While stuck in an airport due to a delayed flight, I found myself feeling things I hadn’t felt in a while. To my surprise, I realized they were the same emotions I had experienced during the early days when my kids were infants. Inspired by this, here is a list of similarities between caring for a new baby and having a long airport layover:
You’re bleary-eyed and tired. Truth be told, “tired” doesn’t accurately describe it. It’s the kind of bone-crushing fatigue that you feel in every part of your body.
The passage of time ceases to have any meaning. You are in a constant state of bewilderment where you have no idea about the date or the time of day.
If someone takes a photo of you, you beg them to delete it, explaining that you don’t want to be recorded in this disheveled, grimy state.
Your focus is purely on survival and tending to your most basic needs, such as going to the bathroom and finding coffee.
Your eating schedule is all messed up, but you barely notice. Previously, you would have never considered eating a ham sandwich at 10:00 in the morning, but in this situation, it’s delicious.
You’d give your right arm to sit down to a hot meal prepared by someone else.
Your back aches from the uncomfortable chair you sit in for hours at a time. You walk around gingerly in an effort to stretch your legs.
You end up falling asleep on hard surfaces, in the most uncomfortable positions. You dream about having a soft pillow and a cozy blanket.
You have to carry a bunch of heavy stuff with you everywhere you go.
A TV is on, but you can’t absorb any of the information. It seems foreign that there is a whole busy world outside of where you are.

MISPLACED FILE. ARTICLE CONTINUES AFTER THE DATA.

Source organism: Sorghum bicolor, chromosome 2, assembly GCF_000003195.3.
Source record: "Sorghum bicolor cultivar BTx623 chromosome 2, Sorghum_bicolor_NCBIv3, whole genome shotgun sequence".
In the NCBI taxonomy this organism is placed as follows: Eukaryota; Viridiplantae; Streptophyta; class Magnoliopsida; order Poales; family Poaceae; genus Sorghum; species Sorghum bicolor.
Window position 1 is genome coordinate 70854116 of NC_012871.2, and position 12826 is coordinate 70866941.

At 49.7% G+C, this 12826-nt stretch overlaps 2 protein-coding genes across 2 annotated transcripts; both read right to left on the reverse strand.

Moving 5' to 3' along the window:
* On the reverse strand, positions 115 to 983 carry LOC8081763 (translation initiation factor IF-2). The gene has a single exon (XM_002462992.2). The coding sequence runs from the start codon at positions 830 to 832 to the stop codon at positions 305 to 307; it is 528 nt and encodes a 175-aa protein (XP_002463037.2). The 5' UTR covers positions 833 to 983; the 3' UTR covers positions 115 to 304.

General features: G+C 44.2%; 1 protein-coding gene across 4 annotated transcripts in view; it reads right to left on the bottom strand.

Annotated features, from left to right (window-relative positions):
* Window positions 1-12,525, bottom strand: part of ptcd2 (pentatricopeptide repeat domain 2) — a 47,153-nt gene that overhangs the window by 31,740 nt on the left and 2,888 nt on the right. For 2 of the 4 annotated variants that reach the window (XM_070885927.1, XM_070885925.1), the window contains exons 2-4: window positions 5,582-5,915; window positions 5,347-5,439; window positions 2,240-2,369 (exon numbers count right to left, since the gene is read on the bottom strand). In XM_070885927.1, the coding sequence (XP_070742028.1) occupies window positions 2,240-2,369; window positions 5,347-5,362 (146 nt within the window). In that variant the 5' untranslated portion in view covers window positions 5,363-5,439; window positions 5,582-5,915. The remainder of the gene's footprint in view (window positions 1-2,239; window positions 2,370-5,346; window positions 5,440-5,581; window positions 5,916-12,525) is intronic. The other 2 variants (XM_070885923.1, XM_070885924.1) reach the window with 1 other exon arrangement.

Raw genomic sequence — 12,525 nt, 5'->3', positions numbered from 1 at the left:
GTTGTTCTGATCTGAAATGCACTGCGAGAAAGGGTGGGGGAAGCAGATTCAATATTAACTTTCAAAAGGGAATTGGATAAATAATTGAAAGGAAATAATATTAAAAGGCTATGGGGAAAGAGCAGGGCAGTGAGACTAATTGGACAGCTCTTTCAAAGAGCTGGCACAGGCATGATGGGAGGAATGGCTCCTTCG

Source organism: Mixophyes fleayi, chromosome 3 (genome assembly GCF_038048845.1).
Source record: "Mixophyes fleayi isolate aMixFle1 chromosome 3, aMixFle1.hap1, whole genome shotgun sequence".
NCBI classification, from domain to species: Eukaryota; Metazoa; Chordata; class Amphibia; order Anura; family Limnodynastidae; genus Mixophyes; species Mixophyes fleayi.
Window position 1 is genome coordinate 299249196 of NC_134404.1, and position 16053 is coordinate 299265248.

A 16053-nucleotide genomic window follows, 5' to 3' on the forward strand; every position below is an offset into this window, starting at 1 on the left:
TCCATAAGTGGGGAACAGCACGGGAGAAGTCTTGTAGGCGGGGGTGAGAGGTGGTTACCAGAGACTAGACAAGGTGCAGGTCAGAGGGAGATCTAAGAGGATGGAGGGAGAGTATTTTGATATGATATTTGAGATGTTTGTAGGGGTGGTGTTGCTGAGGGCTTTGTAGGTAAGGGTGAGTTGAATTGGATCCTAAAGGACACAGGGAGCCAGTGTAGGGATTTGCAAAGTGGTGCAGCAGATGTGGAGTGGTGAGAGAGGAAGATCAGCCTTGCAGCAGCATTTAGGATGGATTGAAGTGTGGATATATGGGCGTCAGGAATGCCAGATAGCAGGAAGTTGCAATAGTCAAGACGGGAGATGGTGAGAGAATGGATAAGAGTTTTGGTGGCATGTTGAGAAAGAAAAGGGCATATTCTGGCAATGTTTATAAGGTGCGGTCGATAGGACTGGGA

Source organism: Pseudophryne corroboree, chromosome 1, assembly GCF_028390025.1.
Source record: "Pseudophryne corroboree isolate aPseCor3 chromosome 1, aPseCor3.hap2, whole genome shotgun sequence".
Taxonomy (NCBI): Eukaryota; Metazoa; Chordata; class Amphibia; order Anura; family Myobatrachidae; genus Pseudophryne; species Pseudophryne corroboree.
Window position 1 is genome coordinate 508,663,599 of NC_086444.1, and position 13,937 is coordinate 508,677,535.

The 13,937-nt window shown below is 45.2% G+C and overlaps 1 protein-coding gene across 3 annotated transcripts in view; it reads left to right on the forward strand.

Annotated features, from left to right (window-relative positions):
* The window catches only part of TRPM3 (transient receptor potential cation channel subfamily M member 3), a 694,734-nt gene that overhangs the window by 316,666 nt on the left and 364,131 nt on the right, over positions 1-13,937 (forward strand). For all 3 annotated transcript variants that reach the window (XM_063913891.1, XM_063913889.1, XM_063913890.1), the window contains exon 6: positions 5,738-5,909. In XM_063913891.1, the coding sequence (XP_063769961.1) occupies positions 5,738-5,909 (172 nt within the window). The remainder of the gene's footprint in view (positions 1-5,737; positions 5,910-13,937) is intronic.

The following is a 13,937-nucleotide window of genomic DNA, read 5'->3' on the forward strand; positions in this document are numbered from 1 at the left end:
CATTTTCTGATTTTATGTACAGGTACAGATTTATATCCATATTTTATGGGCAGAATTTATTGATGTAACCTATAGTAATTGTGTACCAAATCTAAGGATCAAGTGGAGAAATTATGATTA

You feel worried that you don’t really know what you’re doing. This is made worse by the fact that everyone around you seems to have a clear sense of purpose and direction.
You tap into your deepest reserves of patience, but there are still moments of pure frustration and helplessness.
There are qualified experts there to answer your questions, but they’ve been through this many times and have a dismissive or blasé attitude. You wonder if you’d be better off figuring things out for yourself.
Even when encouraged to “sit back and relax,” you can’t.
You look over at your companion in hopes of getting some support or relief, but realize with a sinking heart that he or she is just as tired as you are.
At some point, it dawns on you that there is no guarantee that things will turn out all right. Still, you hang in there with a sense of resolve you didn’t know you had. It’s a wild ride, but you eventually get through it. And if you’re lucky, at the end, you’ll hear the words: “Thank you for choosing us.”
And you’ll think: you know, it wasn’t so bad after all. Maybe I could even do it again sometime…